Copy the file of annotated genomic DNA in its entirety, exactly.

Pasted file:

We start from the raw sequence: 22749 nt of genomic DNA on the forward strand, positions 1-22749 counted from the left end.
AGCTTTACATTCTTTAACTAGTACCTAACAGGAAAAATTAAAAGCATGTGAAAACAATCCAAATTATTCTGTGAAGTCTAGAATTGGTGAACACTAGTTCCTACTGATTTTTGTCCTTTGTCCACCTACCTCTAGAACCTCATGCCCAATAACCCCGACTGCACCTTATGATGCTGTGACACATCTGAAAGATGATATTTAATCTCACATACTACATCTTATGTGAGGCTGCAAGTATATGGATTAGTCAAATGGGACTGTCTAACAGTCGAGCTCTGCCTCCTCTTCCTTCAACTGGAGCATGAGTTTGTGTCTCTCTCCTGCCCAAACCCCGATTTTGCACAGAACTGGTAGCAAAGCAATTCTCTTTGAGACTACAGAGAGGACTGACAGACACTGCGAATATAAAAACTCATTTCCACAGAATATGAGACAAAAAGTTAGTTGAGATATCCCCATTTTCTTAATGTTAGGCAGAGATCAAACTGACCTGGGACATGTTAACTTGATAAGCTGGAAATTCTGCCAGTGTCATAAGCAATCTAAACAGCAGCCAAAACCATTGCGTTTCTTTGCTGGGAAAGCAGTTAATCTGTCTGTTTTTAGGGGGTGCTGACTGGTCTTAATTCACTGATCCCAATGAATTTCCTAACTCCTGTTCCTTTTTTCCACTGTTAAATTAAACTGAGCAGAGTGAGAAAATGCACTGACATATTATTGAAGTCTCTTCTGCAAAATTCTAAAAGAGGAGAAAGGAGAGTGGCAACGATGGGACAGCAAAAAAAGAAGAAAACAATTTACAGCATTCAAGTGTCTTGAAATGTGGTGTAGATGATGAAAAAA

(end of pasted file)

We start from the raw sequence: 22749 nt of genomic DNA on the forward strand, positions 1-22749 counted from the left end.
AGCTTTACATTCTTTAACTAGTACCTAACAGGAAAAATTAAAAGCATGTGAAAACAATCCAAATTATTCTGTGAAGTCTAGAATTGGTGAACACTAGTTCCTACTGATTTTTGTCCTTTGTCCACCTACCTCTAGAACCTCATGCCCAATAACCCCGACTGCACCTTATGATGCTGTGACACATCTGAAAGATGATATTTAATCTCACATACTACATCTTATGTGAGGCTGCAAGTATATGGATTAGTCAAATGGGACTGTCTAACAGTCGAGCTCTGCCTCCTCTTCCTTCAACTGGAGCATGAGTTTGTGTCTCTCTCCTGCCCAAACCCCGATTTTGCACAGAACTGGTAGCAAAGCAATTCTCTTTGAGACTACAGAGAGGACTGACAGACACTGCGAATATAAAAACTCATTTCCACAGAATATGAGACAAAAAGTTAGTTGAGATATCCCCATTTTCTTAATGTTAGGCAGAGATCAAACTGACCTGGGACATGTTAACTTGATAAGCTGGAAATTCTGCCAGTGTCATAAGCAATCTAAACAGCAGCCAAAACCATTGCGTTTCTTTGCTGGGAAAGCAGTTAATCTGTCTGTTTTTAGGGGGTGCTGACTGGTCTTAATTCACTGATCCCAATGAATTTCCTAACTCCTGTTCCTTTTTTCCACTGTTAAATTAAACTGAGCAGAGTGAGAAAATGCACTGACATATTATTGAAGTCTCTTCTGCAAAATTCTAAAAGAGGAGAAAGGAGAGTGGCAACGATGGGACAGCAAAAAAAGAAGAAAACAATTTACAGCATTCAAGTGTCTTGAAATGTGGTGTAGATGATGAAAAAA